Ticketmaster Summer in Stages

Particle Velocity


Phoenix Dance Theatre
Grand Theatre, Blackpool

All Alight from choreographer Richard Alston

Four new pieces, with a couple of instant crowdpleasers amongst them, added up to a night of generally thrilling contemporary dance from one of the country’s consistently entertaining companies.

Leeds-based Phoenix Dance parcels it all up as Particle Velocity and in keeping with that description it is designed to make waves.

The evening opens with All Alight, created for Phoenix by top UK choreographer Richard Alston. It is an instantly-accessible and deceptively-simple looking suite of dances set to the taut strings of Ravel’s Sonata for Violin and Concerto. Seven dancers perform to music that verges between the skittish and the sonorous.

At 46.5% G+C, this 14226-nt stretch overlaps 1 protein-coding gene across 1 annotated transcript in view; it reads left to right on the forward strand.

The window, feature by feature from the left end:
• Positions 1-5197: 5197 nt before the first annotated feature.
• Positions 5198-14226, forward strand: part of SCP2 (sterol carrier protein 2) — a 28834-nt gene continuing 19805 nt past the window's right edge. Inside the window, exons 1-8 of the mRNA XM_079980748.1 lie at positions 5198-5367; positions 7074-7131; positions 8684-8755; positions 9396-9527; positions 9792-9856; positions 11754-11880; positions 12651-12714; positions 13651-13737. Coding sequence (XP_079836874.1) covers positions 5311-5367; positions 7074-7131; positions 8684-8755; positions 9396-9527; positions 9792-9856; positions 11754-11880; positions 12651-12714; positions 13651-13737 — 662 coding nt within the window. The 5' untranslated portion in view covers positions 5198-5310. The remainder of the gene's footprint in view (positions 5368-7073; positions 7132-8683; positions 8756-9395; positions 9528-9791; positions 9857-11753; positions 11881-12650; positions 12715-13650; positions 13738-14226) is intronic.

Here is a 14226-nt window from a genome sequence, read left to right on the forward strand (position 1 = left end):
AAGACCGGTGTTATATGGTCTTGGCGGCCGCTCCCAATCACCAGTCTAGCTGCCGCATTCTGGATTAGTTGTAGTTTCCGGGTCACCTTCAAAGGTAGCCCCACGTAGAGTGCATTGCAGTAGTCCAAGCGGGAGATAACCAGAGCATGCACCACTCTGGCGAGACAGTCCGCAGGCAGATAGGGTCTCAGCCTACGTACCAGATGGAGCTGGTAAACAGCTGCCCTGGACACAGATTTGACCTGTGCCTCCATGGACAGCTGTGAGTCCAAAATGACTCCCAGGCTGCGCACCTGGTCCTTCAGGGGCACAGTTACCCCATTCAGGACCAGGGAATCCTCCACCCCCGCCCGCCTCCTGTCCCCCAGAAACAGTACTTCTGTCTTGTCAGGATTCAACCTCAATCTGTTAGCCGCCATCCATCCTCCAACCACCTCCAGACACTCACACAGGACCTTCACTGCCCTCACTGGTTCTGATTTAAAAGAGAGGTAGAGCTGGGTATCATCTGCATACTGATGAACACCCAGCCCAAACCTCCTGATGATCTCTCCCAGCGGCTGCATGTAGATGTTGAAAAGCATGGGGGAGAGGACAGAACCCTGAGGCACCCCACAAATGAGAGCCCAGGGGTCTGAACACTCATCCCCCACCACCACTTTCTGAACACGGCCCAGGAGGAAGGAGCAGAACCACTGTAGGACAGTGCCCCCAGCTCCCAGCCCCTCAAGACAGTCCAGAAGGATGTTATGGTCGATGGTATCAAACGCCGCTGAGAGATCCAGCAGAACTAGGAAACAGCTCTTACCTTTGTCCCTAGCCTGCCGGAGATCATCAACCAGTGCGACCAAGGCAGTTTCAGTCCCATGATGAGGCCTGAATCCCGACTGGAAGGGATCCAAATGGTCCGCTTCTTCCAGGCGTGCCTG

Ki, in complete contrast, is a 10-minute solo dance of extreme poise and control performed here by Josh Wille. His gymnastic background is abundantly evident in Jose Agudo’s choreography, wrapped around the legend of Genghis Khan. Performed to a mounting drum beat it becomes almost hallucinatory in its portrayal of a body under external forces.

Indeed, at its close, it could almost be the Best of Bez from those Happy Mondays of Madchester!

Borrowing from the American cinema sound and style of Quentin Tarantino, or American Beauty, Tender Crazy Love is another intensely-emotional experience. Sandrine Monin and Phil Sanger become a couple of contemporary lovers whose apparent need for reconciliation spirals into brutal aggression. It is tough, dynamic and sometimes uncomfortable to watch. But you’re unlikely to ever forget it.

Which probably won’t be the case with the final offering, Repetition of Change.

Phoenix artistic director Sharon Watson has constructed it around the genetic coding of DNA. In the company of the other dances it looks, feels and sounds around 50 years behind the times.

Despite a stage-wide white frock—that might not have looked out of place in a Eurovision song contest—it gets hung up, literally, on that particular prop and never really recovers any shape or form.

Eight androgynous dancers suggest you really must not mess with genetics.

Reviewer: David Upton